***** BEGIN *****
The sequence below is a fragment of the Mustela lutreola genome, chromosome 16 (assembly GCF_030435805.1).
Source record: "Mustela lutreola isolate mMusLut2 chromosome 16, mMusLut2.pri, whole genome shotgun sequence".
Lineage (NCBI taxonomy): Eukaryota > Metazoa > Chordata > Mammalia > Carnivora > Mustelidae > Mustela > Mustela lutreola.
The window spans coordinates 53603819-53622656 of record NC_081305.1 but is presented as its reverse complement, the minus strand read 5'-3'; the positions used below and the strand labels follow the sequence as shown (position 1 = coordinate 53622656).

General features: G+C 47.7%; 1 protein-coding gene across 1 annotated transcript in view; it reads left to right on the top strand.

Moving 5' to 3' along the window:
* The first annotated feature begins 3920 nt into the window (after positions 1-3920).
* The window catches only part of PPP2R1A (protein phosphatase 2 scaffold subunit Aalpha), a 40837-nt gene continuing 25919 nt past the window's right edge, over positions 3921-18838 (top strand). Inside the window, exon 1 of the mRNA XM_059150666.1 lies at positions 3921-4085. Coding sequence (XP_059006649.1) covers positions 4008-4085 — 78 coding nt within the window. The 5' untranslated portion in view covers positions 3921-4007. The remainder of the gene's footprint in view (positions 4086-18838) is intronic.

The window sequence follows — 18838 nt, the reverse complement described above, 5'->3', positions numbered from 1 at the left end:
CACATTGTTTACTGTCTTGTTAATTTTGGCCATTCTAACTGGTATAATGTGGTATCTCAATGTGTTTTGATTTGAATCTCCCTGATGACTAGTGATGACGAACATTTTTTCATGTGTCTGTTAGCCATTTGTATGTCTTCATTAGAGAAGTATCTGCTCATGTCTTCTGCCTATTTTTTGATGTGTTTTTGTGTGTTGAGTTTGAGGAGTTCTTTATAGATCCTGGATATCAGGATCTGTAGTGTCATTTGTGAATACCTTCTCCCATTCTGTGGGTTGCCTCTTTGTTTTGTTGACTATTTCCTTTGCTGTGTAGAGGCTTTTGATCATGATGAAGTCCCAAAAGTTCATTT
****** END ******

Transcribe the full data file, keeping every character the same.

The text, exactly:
The sequence below is a fragment of the Mustela lutreola genome, chromosome 16 (assembly GCF_030435805.1).
Source record: "Mustela lutreola isolate mMusLut2 chromosome 16, mMusLut2.pri, whole genome shotgun sequence".
Lineage (NCBI taxonomy): Eukaryota > Metazoa > Chordata > Mammalia > Carnivora > Mustelidae > Mustela > Mustela lutreola.
The window spans coordinates 53603819-53622656 of record NC_081305.1 but is presented as its reverse complement, the minus strand read 5'-3'; the positions used below and the strand labels follow the sequence as shown (position 1 = coordinate 53622656).

General features: G+C 47.7%; 1 protein-coding gene across 1 annotated transcript in view; it reads left to right on the top strand.

Moving 5' to 3' along the window:
* The first annotated feature begins 3920 nt into the window (after positions 1-3920).
* The window catches only part of PPP2R1A (protein phosphatase 2 scaffold subunit Aalpha), a 40837-nt gene continuing 25919 nt past the window's right edge, over positions 3921-18838 (top strand). Inside the window, exon 1 of the mRNA XM_059150666.1 lies at positions 3921-4085. Coding sequence (XP_059006649.1) covers positions 4008-4085 — 78 coding nt within the window. The 5' untranslated portion in view covers positions 3921-4007. The remainder of the gene's footprint in view (positions 4086-18838) is intronic.

The window sequence follows — 18838 nt, the reverse complement described above, 5'->3', positions numbered from 1 at the left end:
CACATTGTTTACTGTCTTGTTAATTTTGGCCATTCTAACTGGTATAATGTGGTATCTCAATGTGTTTTGATTTGAATCTCCCTGATGACTAGTGATGACGAACATTTTTTCATGTGTCTGTTAGCCATTTGTATGTCTTCATTAGAGAAGTATCTGCTCATGTCTTCTGCCTATTTTTTGATGTGTTTTTGTGTGTTGAGTTTGAGGAGTTCTTTATAGATCCTGGATATCAGGATCTGTAGTGTCATTTGTGAATACCTTCTCCCATTCTGTGGGTTGCCTCTTTGTTTTGTTGACTATTTCCTTTGCTGTGTAGAGGCTTTTGATCATGATGAAGTCCCAAAAGTTCATTT